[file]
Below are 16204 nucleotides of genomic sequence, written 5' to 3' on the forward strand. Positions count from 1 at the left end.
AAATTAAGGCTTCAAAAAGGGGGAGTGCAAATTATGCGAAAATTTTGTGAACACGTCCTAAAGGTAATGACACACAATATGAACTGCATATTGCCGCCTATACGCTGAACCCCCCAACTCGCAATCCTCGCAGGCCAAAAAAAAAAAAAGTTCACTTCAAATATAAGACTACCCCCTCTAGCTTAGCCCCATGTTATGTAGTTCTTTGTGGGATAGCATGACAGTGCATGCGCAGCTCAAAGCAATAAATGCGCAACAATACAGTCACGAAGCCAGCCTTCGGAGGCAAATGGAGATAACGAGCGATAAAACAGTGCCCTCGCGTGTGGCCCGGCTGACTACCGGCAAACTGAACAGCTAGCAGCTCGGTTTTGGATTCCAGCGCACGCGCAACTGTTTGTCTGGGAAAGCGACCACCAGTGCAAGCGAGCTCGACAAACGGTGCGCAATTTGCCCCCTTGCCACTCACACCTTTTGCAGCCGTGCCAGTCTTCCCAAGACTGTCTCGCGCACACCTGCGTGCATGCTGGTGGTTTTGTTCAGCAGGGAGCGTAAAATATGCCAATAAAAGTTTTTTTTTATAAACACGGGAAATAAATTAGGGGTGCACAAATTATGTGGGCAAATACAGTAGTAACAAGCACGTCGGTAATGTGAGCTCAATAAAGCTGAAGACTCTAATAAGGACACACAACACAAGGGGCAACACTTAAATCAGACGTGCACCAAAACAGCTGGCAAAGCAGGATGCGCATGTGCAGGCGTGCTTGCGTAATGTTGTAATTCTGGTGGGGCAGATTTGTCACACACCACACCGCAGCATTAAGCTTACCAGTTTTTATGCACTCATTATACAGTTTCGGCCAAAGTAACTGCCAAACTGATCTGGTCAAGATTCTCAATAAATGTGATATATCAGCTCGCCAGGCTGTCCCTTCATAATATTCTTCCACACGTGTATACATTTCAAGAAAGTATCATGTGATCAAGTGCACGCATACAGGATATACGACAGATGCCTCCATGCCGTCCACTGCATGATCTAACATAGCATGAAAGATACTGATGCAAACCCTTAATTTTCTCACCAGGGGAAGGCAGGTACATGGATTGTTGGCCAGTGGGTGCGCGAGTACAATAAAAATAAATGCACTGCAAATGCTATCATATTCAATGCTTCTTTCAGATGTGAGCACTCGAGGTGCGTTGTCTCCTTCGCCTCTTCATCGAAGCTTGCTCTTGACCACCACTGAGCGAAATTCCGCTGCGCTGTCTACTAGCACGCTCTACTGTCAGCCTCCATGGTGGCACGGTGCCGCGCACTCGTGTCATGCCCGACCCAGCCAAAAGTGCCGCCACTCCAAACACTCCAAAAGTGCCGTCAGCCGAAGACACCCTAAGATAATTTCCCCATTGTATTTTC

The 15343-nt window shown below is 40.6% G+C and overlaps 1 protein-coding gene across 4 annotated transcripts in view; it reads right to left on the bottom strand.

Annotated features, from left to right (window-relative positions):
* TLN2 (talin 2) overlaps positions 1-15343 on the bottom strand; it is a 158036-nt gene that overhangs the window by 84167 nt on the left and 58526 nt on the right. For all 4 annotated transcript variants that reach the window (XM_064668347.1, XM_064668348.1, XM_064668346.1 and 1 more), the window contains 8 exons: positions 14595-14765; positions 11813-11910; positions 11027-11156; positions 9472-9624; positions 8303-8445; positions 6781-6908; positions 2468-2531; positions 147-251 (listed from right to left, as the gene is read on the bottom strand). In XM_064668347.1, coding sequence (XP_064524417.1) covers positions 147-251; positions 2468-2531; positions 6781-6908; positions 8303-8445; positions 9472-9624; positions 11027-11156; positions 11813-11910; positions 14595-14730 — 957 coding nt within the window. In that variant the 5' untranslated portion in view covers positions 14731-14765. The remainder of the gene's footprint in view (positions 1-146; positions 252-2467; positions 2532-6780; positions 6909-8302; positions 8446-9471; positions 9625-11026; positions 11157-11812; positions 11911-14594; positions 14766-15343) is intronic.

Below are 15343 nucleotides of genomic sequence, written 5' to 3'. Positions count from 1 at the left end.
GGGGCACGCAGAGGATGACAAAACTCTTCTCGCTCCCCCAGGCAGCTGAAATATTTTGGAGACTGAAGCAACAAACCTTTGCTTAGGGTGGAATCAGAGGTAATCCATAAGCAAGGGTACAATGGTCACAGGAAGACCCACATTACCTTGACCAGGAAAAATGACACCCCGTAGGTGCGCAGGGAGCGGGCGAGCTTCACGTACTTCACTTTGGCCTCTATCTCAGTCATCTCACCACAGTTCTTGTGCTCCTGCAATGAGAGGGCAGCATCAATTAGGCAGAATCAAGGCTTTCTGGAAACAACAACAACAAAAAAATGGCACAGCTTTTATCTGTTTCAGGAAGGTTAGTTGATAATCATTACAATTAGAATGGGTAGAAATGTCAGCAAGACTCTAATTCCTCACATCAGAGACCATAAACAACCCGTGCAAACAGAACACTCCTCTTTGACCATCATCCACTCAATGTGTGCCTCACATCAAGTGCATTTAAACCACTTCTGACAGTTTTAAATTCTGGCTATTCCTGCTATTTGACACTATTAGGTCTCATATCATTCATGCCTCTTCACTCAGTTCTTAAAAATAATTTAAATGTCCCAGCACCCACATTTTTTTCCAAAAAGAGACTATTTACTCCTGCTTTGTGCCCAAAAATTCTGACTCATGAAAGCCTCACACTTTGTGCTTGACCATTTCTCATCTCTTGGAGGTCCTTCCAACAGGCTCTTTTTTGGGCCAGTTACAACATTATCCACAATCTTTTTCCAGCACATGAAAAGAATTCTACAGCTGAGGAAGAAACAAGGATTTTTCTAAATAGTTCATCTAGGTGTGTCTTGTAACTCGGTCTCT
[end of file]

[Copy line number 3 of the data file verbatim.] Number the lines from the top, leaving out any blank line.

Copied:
The 15343-nt window shown below is 40.6% G+C and overlaps 1 protein-coding gene across 4 annotated transcripts in view; it reads right to left on the bottom strand.